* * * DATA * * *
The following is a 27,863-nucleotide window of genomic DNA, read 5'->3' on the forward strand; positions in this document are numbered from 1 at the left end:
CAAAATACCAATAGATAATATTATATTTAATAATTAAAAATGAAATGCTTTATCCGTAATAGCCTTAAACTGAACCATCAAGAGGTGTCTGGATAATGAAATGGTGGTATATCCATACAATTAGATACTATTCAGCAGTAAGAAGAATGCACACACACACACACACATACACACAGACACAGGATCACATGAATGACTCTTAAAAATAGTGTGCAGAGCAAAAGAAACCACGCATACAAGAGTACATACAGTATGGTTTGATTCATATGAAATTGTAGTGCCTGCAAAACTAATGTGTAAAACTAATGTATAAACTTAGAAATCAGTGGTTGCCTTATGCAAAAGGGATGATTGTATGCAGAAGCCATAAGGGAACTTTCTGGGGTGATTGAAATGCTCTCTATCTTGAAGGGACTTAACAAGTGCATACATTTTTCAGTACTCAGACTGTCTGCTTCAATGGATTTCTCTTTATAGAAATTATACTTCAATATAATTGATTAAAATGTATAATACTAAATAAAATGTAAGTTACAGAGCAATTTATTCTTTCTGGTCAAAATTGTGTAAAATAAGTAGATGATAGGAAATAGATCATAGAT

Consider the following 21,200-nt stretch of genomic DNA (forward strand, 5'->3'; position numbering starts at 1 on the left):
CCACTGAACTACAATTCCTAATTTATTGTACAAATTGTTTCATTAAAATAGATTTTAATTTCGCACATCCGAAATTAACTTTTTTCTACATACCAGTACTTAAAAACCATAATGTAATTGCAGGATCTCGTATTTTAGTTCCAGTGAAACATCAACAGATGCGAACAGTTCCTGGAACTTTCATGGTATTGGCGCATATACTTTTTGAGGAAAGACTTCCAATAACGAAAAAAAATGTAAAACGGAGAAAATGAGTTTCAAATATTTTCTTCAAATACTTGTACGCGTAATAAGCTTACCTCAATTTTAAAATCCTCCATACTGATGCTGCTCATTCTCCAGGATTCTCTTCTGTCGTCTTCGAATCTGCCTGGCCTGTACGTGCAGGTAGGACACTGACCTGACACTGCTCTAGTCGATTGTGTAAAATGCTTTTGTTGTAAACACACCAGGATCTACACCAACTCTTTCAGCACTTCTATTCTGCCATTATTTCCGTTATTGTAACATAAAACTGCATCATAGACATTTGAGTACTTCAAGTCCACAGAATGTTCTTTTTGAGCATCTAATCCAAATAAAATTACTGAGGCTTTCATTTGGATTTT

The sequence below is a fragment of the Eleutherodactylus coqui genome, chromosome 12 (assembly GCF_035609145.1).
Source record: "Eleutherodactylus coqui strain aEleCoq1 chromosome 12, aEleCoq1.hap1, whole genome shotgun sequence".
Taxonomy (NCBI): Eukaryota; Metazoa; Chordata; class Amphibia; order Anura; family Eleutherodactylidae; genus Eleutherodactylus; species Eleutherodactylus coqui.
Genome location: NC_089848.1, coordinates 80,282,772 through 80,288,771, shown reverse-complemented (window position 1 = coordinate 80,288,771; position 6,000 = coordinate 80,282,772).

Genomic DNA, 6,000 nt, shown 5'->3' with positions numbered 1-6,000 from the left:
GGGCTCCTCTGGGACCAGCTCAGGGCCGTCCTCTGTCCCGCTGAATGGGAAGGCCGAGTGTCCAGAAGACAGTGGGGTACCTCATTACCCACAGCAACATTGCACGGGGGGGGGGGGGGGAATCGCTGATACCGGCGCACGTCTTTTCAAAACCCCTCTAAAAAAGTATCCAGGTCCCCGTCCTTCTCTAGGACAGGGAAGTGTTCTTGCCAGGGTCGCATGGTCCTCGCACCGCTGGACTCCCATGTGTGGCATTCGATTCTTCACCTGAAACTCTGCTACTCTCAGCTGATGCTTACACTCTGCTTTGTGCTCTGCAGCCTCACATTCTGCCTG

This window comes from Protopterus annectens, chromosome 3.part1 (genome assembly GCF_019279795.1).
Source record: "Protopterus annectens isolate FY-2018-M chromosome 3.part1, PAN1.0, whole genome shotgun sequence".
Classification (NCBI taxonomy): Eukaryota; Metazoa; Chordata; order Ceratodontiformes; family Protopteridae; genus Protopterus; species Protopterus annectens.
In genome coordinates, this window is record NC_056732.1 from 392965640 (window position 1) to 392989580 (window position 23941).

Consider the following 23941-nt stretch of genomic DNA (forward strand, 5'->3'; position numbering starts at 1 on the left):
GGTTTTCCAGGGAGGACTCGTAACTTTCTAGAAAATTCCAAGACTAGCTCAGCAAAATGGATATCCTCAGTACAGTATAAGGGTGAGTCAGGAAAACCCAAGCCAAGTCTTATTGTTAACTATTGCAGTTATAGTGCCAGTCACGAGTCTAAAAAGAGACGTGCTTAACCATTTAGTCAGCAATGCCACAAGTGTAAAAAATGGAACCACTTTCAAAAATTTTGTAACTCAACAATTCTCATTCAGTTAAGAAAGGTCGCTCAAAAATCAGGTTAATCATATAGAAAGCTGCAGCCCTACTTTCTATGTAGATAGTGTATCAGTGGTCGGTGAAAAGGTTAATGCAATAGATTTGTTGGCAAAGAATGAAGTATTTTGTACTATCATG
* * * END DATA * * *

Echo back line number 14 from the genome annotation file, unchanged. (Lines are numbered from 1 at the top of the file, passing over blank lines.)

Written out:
In genome coordinates, this window is record NC_056732.1 from 392965640 (window position 1) to 392989580 (window position 23941).